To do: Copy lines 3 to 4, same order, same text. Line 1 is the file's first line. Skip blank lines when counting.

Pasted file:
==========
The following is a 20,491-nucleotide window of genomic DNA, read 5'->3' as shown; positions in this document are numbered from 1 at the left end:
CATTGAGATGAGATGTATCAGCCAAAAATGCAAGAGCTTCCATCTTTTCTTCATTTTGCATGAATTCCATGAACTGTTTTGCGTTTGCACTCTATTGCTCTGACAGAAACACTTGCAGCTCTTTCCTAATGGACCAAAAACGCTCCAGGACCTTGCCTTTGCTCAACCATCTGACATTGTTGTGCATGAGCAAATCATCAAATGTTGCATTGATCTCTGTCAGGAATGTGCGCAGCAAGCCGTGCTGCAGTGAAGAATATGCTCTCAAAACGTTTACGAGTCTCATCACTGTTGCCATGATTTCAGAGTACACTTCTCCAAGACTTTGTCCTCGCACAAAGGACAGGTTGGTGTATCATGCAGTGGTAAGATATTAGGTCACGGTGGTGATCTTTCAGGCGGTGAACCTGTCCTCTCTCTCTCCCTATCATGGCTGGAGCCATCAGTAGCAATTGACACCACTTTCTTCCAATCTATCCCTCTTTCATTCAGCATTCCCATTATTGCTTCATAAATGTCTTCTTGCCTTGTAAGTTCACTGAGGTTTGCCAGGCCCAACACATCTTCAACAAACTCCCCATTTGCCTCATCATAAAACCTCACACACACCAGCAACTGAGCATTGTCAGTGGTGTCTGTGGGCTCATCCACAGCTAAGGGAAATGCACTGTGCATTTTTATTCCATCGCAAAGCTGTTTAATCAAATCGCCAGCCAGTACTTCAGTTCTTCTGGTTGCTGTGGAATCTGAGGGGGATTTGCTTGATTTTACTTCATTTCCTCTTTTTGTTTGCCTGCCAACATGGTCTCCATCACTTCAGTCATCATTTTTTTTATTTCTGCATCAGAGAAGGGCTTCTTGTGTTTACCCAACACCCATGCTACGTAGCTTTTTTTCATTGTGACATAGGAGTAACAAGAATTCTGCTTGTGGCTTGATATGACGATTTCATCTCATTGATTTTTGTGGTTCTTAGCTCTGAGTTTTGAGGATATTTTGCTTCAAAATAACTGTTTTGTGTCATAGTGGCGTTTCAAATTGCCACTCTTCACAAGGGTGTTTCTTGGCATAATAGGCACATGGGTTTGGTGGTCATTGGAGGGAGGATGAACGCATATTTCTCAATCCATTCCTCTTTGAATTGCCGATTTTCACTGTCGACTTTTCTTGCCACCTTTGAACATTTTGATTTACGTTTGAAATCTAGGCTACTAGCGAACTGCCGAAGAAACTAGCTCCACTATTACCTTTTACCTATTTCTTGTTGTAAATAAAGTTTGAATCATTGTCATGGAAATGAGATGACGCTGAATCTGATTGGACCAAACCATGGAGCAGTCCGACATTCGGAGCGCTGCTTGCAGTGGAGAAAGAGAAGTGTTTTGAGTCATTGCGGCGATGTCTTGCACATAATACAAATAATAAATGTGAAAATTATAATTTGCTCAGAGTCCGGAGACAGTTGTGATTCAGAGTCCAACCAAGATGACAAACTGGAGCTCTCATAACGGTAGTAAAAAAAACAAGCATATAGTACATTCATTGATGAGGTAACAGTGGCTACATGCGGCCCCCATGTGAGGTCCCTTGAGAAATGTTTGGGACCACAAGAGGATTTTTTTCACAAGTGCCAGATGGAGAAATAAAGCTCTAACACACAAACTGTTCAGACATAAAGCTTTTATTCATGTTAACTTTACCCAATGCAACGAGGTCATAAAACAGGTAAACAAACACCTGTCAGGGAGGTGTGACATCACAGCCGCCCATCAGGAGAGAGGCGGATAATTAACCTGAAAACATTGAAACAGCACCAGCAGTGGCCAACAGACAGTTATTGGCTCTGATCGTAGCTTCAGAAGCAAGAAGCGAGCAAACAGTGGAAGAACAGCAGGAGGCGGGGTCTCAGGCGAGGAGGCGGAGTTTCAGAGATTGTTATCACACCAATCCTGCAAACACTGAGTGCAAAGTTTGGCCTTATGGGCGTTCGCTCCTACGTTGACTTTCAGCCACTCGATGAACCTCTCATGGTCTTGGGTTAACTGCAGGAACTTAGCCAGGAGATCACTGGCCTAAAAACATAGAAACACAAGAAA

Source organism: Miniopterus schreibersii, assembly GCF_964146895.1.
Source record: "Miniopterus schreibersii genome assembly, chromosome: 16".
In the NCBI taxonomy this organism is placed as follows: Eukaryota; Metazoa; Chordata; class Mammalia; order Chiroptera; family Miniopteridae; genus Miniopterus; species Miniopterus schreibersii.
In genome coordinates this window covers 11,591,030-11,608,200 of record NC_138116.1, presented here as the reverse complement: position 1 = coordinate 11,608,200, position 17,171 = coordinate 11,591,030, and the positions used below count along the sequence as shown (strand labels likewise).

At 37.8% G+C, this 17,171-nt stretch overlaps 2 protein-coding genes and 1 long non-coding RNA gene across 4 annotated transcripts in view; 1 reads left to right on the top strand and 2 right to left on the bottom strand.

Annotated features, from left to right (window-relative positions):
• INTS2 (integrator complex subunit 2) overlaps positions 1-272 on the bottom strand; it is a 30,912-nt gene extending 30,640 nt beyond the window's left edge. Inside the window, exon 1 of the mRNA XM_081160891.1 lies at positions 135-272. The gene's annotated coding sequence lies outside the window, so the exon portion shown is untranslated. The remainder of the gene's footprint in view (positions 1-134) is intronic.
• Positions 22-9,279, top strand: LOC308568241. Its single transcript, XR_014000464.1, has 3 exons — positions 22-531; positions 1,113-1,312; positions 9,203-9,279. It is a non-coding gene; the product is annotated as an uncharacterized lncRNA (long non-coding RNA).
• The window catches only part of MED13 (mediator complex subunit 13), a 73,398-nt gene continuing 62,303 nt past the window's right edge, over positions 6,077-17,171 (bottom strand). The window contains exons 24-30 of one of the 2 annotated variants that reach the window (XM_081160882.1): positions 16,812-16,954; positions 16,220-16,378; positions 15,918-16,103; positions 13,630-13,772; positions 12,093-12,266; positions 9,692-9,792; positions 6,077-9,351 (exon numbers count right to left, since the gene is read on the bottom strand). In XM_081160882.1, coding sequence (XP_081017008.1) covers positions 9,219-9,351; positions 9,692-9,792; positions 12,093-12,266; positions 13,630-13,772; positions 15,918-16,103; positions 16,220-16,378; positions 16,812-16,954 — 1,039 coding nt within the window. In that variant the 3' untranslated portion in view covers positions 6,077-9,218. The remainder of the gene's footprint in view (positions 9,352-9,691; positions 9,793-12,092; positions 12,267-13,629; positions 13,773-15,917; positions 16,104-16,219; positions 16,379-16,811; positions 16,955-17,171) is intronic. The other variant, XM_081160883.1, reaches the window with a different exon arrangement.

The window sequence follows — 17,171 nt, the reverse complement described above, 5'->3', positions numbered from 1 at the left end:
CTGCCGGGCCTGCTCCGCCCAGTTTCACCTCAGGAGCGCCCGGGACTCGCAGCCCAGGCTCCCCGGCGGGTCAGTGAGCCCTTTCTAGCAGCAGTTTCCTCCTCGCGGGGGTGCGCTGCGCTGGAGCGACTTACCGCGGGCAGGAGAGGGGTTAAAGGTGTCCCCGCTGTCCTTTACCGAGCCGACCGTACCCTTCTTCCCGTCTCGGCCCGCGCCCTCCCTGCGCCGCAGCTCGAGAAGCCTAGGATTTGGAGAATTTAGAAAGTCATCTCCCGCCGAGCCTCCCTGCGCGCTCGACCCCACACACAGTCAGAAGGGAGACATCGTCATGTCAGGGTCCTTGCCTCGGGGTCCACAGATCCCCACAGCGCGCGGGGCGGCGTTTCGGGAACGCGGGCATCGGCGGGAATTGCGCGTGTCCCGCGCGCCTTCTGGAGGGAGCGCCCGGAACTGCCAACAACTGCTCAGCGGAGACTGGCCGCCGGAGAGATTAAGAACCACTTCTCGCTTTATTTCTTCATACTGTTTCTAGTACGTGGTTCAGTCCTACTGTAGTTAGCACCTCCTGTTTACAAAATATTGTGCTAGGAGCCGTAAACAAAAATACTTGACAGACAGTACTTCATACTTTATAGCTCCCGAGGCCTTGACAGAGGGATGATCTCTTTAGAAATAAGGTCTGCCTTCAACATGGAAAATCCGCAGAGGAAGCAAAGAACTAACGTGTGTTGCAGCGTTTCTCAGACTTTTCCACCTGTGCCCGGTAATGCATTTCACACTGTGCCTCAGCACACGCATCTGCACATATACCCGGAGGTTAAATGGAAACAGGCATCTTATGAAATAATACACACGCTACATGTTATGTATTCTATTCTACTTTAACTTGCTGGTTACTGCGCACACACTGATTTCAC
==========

Source organism: Miniopterus schreibersii, assembly GCF_964146895.1.
Source record: "Miniopterus schreibersii genome assembly, chromosome: 16".